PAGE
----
On July 28, 1866, Louis Morris was commissioned a 2nd Lieutenant in Co. “E,” 20th U.S. Infantry, the regiment having been formed in Richmond, Va. Shortly after, the regiment was transferred to the Department of the Gulf and its companies performed Reconstruction duties in Missouri, Louisiana, and Texas until it was again transferred, this time to the Department of Dakota, under the command of Colonel (Bvt. Major General) George Sykes.
Headquarters, Co. E and the Band of the regiment were at Fort Snelling, Minn., however the various companies of the regiment were stationed in Minnesota, but mostly on the frontier, some of the most inaccessible and isolated locations in the west. When you were stationed there, soldiers and civilians alike referred to home as “The States,” leaving one with the impression they were indeed a far piece from civilization.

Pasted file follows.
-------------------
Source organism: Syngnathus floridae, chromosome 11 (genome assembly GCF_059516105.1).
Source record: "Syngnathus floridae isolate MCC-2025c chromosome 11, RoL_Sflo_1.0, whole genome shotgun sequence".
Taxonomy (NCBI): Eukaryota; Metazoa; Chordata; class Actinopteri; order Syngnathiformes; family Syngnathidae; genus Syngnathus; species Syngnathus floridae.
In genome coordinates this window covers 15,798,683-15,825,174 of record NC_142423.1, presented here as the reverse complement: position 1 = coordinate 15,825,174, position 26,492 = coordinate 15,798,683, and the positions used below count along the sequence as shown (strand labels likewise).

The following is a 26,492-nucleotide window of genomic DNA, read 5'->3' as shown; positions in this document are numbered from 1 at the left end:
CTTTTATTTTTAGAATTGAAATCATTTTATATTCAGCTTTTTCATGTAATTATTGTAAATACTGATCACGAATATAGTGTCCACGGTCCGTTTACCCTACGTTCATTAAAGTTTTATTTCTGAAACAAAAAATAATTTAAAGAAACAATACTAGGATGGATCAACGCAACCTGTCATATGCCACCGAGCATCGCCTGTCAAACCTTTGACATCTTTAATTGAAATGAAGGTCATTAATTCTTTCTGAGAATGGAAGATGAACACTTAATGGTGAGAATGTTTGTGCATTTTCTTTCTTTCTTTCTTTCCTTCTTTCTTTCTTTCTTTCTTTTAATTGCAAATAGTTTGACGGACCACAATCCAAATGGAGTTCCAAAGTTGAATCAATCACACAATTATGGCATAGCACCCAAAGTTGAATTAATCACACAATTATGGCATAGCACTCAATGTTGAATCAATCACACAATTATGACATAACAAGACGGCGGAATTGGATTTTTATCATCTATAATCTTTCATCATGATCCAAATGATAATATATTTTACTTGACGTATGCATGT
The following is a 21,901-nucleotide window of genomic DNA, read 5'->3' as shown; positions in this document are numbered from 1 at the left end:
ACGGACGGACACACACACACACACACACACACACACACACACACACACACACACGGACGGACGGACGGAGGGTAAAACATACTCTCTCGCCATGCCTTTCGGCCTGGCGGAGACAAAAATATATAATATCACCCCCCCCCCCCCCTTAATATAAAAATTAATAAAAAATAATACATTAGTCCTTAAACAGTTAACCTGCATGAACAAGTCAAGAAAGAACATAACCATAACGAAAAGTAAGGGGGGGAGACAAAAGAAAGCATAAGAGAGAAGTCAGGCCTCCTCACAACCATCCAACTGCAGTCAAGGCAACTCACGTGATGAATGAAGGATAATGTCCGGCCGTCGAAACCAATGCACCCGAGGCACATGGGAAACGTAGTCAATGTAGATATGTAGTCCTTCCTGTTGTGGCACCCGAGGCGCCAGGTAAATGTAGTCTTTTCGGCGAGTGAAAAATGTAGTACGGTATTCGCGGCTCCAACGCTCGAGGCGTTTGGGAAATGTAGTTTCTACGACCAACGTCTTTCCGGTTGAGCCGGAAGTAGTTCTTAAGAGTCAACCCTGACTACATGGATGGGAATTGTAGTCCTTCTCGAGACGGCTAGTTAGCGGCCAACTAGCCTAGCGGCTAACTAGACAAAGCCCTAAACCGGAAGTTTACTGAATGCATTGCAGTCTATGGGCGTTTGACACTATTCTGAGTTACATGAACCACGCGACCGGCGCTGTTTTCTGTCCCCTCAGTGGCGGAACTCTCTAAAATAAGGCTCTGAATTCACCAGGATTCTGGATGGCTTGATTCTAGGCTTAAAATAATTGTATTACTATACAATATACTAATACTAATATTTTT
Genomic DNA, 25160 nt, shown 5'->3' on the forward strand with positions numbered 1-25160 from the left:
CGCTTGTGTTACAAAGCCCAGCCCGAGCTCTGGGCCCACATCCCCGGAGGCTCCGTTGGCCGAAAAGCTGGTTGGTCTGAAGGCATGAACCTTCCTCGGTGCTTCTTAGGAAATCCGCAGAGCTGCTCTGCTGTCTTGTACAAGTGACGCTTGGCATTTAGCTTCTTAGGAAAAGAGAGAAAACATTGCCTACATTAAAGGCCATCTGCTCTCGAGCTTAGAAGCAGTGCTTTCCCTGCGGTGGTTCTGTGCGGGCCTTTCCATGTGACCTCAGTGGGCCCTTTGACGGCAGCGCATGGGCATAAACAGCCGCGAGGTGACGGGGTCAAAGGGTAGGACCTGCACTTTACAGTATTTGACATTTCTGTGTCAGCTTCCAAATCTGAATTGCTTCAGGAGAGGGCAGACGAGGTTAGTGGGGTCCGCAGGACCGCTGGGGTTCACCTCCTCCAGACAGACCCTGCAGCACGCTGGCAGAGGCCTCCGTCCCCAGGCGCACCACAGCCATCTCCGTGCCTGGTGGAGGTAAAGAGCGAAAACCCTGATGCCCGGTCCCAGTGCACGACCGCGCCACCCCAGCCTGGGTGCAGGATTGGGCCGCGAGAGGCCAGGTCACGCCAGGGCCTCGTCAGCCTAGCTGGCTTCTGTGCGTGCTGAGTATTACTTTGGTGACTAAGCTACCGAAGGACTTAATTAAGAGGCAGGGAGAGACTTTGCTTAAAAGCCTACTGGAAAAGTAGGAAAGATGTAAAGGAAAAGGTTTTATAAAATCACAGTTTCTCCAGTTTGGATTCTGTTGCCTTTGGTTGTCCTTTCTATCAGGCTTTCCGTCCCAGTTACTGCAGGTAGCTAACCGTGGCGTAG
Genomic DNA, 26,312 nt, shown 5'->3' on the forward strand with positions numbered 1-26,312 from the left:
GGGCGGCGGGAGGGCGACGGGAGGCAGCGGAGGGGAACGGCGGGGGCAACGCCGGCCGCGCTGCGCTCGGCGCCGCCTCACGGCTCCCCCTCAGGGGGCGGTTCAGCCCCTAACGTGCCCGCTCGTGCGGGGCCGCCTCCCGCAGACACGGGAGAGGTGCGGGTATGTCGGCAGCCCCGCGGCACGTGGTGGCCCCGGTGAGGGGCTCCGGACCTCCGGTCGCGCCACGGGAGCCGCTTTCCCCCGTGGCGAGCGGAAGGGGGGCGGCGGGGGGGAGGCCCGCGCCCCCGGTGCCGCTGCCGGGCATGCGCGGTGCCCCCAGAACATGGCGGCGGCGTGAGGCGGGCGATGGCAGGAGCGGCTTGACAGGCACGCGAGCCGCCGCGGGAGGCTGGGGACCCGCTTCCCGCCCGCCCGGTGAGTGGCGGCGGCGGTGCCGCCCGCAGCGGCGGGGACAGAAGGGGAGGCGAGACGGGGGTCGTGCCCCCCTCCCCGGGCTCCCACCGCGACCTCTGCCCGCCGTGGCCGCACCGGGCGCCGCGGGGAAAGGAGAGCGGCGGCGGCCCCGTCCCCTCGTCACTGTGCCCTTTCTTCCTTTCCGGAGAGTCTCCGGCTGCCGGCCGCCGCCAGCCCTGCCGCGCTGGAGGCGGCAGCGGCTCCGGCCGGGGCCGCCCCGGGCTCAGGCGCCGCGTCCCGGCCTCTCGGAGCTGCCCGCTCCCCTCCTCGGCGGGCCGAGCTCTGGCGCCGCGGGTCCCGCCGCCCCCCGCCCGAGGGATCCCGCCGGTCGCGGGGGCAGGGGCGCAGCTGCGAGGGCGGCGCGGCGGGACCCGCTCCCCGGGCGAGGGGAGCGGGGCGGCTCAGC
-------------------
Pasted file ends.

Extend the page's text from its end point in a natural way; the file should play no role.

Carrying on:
Throughout the 1870s, the 20th Infantry performed its job of policing the plains, providing escort duties for Northern Pacific RR surveying crews, in part played a roll during Custer’s Black Hills Expedition, and others of less importance. What exact roll Morris played I do not know, except the fact that when he died on April 7, 1877 he was stationed at the Lower Brule Indian Agency (Fort Hale, est.1870). His cause of death was determined as Congested Apoplexy and Strangulation. (A coma due to a sudden disturbance of the blood circulation in the brain, combined with a sudden failure of the heart’s action that can be brought about by narcotic, alcoholic poisoning, or simple by sun stroke, or head injury, etc.).